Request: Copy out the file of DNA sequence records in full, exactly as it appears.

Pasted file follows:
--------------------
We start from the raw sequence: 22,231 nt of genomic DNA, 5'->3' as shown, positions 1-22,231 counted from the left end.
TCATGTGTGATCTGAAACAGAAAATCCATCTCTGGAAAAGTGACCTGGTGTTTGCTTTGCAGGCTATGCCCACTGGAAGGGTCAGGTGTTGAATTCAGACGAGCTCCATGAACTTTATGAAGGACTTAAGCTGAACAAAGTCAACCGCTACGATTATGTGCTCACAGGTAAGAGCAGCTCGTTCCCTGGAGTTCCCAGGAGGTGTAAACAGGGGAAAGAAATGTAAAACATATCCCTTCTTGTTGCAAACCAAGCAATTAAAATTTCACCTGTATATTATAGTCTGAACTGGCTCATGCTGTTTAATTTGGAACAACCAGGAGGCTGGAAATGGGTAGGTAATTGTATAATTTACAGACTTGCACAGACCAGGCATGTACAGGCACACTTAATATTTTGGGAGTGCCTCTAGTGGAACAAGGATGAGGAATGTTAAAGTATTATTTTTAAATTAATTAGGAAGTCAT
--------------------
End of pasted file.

We start from the raw sequence: 22,231 nt of genomic DNA, 5'->3' as shown, positions 1-22,231 counted from the left end.
TCATGTGTGATCTGAAACAGAAAATCCATCTCTGGAAAAGTGACCTGGTGTTTGCTTTGCAGGCTATGCCCACTGGAAGGGTCAGGTGTTGAATTCAGACGAGCTCCATGAACTTTATGAAGGACTTAAGCTGAACAAAGTCAACCGCTACGATTATGTGCTCACAGGTAAGAGCAGCTCGTTCCCTGGAGTTCCCAGGAGGTGTAAACAGGGGAAAGAAATGTAAAACATATCCCTTCTTGTTGCAAACCAAGCAATTAAAATTTCACCTGTATATTATAGTCTGAACTGGCTCATGCTGTTTAATTTGGAACAACCAGGAGGCTGGAAATGGGTAGGTAATTGTATAATTTACAGACTTGCACAGACCAGGCATGTACAGGCACACTTAATATTTTGGGAGTGCCTCTAGTGGAACAAGGATGAGGAATGTTAAAGTATTATTTTTAAATTAATTAGGAAGTCAT